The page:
Example 1: Breakthroughs in natural voice technology that, combined with big data and machine learning, will completely change financial “education” and how consumers are coached to make money choices.
Example 2: Another is the emergence of Yelp-style ratings in which people will choose financial providers and products by just pulling out their phones.
• New competition: Google, Facebook, Apple, Amazon, Square, PayPal, and others already offer consumer financial services and are already expanding from these bases. These—especially those with customer relationships much broader than financial services—are deeply embedded in the daily lives of hundreds of millions of people. They could provide more financial products and/or become an intermediating layer—a filter or advisor—standing between customers and traditional providers, changing the very structure of the market.
Surprise on top of surprise: Another reason the financial industry underestimates these changes is that the huge tech trends driving it—big data, artificial intelligence, mobile, the block chain and voice technology—are converging. As they merge, everything will escalate and accelerate.
• Lagging regulatory guidance: In the face of all this, innovation wins the race over regulation hands down. Innovation-related issues will bring high spikes in regulatory risk because their novelty and rapid evolution will outpace policy-making.
This will force the industry into a regulatory wilderness with few guideposts and unfamiliar dangers lurking everywhere, as regulators decide after the fact that new activities are causing consumer harm.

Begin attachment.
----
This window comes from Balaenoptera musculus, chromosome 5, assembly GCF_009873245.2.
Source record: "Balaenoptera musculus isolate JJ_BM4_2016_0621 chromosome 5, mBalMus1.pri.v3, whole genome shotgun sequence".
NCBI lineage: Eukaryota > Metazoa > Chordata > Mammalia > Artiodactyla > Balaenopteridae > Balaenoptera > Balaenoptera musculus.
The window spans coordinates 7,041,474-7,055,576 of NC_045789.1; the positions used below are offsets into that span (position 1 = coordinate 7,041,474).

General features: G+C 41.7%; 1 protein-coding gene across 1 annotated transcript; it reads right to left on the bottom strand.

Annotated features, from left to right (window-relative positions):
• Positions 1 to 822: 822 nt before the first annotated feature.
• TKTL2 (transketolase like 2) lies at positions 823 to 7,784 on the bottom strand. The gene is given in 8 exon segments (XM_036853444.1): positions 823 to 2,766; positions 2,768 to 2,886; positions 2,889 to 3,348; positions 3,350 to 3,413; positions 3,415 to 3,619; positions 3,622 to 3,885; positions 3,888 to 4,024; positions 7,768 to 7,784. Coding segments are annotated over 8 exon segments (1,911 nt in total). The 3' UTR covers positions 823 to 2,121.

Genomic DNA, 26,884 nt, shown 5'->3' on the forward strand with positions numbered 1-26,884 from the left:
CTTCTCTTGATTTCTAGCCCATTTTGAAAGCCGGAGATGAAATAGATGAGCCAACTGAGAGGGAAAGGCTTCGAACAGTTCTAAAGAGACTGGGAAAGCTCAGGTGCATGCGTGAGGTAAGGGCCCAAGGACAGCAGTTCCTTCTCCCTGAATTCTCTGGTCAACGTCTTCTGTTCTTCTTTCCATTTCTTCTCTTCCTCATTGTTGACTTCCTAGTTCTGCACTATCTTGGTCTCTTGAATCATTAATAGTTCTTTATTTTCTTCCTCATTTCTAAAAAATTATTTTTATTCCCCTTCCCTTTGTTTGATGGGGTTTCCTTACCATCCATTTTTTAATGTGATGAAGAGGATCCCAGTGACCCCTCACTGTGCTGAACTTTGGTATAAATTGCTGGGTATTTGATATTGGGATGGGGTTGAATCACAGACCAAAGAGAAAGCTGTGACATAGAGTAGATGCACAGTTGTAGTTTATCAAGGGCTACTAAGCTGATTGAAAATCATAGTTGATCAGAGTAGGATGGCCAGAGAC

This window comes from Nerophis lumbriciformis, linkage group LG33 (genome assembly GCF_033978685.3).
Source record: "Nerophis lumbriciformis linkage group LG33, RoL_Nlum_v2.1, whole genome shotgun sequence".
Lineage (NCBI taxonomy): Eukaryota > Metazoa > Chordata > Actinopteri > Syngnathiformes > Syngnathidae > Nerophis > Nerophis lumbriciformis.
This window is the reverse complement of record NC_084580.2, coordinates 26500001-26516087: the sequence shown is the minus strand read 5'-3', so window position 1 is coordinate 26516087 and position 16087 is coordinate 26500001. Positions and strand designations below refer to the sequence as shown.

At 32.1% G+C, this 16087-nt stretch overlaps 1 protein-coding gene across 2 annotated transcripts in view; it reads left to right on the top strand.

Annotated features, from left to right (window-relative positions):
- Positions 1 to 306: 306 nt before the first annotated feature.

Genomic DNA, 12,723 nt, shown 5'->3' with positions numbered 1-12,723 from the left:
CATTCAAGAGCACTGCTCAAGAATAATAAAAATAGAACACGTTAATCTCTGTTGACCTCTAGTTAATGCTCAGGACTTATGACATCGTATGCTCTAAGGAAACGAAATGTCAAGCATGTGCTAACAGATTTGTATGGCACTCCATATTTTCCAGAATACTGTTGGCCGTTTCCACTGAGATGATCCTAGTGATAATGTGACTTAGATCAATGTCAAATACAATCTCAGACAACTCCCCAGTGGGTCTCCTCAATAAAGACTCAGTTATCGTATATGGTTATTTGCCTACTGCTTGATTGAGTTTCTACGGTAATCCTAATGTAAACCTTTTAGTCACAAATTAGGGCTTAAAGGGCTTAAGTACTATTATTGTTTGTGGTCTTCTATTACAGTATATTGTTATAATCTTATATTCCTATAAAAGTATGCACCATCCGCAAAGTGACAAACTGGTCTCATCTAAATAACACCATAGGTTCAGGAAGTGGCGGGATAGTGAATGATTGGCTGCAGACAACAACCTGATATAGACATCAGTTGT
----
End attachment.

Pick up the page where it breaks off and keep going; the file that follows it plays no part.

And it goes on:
• Aging regulatory tools: One more blind spot is that, despite conventional wisdom, some innovators actually have compliance advantages. This is partly because their products tend to be simple and transparent, and partly because some startups use clean, new high-tech compliance tools that are both effective and efficient.
The widespread assumption that startups will be hobbled by regulatory barriers is partly true but flawed. They may even raise the bar for everyone.
In reality, banks must navigate two-way street
I began this guest blog pointing to the one-way street of discussion at conferences. But lack of discussion doesn’t mean things aren’t already on the move. The traditional industry faces dilemmas sparked by these shifts—traffic’s flowing both ways, whether you are prepared or not.
Compliance and risk staffs find themselves trying to protect their companies from regulatory risks that cannot be clearly assessed—amidst pressure from business units pursuing innovation and competing with others’ innovation. The compliance profession has evolved around expertise in implementing detailed technical rules, not navigating regulatory ambiguity, especially on the unfamiliar terrain of high-tech new products, channels, and partnerships.
I will address more specifics in a subsequent blog, but it is important for all companies to appreciate that change is already upon them.
Don’t fight it—work with it
Regulation and technology are the top challenges facing traditional financial companies. The two seem different, even unmixable. In reality, they increasingly are two sides of the same coin.
Partnering is especially crucial. One Money 20/20 speaker said startups used to believe they would overthrow the banks, but now are eager to partner with them. One person said to me, “Everyone has to pair off—choose a partner and go to the dance.”
What does it take to do that well, for the traditional company and the innovator? That seems like great topic for regulatory conferences in 2016.
Or, how about inviting tech innovators to talk about the big changes coming and what they will mean for finance?
And what if both groups—innovators and regulatory experts— started attending each other’s conferences, and built a wide, bustling two-way street?